A Catholic Convert in Ottawa

Posts Tagged ‘Jesus

cat in the sun

Pixie basking in the sun

Hope is the only bee that makes honey without flowers.

~ Robert G. Ingersoll, quoted in the Book of Positive Quotations, 2nd Edition

Earlier this month, I saw the first real signs of spring in my yard. Not the mud patches exposed by the melted snow, or the brown grass beginning to turn green, but the purple and yellow crocuses that were quickly followed by early stardrift.

I heard the sounds of spring in the early morning birdsong outside my bedroom window. And I felt spring in the sunshine—not the cold glare of winter sun, but the warm rays of spring our cats and dog (and even our corn snake) like to bask in.

The arrival of spring gives the world a fresh start and offers us hope that life goes on—just as Jesus’ resurrection gives us both the hope of new life in him now and the hope of eternal life.

The scriptures talk about the hope that we have in Jesus. The apostle Paul, in Romans 15:13*, speaks of our God as “the God of hope”: “May the God of hope fill you with all joy and peace in believing, so that by the power of the Holy Spirit you may abound in hope.”

Note that we’re called to “abound in hope,” not just to have a faint hope that God will be with us and help us. And when we feel as though we don’t dare to hold out hope anymore—for recovery from an illness, for a child to return to the church, for other long-awaited good news—we need to remember that we can ask the Holy Spirit to renew our hope. As Psalm 147:11 reminds us, God longs for us to place our hope always in him, in his power and in his faithful love for us:

His delight is not in the strength of the horse,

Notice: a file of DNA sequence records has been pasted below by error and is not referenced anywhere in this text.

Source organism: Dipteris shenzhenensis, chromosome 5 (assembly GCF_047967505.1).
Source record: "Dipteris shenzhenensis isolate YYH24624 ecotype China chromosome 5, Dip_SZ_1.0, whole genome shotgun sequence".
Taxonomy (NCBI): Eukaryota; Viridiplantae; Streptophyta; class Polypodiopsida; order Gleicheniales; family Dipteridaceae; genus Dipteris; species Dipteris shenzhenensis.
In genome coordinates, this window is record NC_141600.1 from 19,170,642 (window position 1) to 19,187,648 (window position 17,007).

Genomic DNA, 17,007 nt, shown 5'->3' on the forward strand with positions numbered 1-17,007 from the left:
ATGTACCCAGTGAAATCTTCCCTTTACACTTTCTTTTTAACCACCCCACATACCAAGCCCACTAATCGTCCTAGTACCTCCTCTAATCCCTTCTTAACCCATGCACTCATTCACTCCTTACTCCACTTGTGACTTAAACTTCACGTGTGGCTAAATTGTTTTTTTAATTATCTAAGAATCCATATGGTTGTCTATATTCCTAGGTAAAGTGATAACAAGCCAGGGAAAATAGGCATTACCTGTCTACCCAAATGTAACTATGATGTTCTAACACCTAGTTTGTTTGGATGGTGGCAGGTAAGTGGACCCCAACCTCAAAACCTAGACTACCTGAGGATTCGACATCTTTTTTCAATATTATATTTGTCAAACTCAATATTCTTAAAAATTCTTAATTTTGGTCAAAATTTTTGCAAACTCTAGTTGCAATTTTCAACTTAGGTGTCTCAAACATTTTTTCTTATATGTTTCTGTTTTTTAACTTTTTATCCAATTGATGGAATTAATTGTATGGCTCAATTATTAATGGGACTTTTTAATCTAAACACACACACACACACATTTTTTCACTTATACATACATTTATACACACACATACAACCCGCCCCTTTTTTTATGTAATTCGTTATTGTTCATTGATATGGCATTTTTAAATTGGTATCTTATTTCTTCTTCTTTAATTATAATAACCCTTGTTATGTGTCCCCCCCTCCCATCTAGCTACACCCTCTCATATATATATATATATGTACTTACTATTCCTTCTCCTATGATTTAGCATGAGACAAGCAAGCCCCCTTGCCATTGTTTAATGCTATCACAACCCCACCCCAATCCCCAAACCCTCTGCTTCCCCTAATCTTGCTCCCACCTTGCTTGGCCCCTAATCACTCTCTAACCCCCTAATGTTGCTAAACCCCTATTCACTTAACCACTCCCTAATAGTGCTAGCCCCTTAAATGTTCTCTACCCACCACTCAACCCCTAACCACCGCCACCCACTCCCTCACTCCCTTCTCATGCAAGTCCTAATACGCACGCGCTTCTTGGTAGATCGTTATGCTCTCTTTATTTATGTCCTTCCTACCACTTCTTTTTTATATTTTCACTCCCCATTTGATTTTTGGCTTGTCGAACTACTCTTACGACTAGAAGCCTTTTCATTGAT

nor his pleasure in the legs of a man;

but the LORD takes pleasure in those who fear him,

in those who hope in his steadfast love.

Even when life throws us a curve ball, we can think about the times God has strengthened us in the past and continue to hope and trust in him, as the psalmist does in Psalm 43:5:

Why are you cast down, O my soul,

and why are you disquieted within me?

Hope in God; for I shall again praise him,

my savior and my God.

I pray that, whatever situations we face, we would hold onto our hope in the Lord and his love for us.


Early stardrift in my garden

Hope is faith holding out its hand in the dark.

~ George Iles, quoted in the Book of Positive Quotations, 2nd Edition

(*Scripture quotes taken from the Holy Bible, Revised Standard Version, Second Catholic Edition.)

Since the snow lasted into early April, it feels more like March in Ottawa to me, with some cool weather and a fair amount of rain. And more rain on the way several days this week.

Sometimes I find rainy days dreary and even headache-inducing. Still, I know the rain revives the crocuses and early stardrift flowers in my garden, makes the grass green up, and washes away the road dust.

Do we recognize the power of the rain in our own lives?

I recently borrowed a book by Jefferson Bethke called Jesus>Religion: Why He Is So Much Better Than Trying Harder, Doing More, and Being Good Enough. In a chapter entitled “With Religion, If You Are Suffering, God Is Punishing You / God Already Punished Jesus on Your Behalf, So Suffering Is His Mercy,” the author talks about the way rain changes our lives:

Too many times we curse the rain in our lives–suffering, trials, hardships–but the truth is, without rain, nothing grows.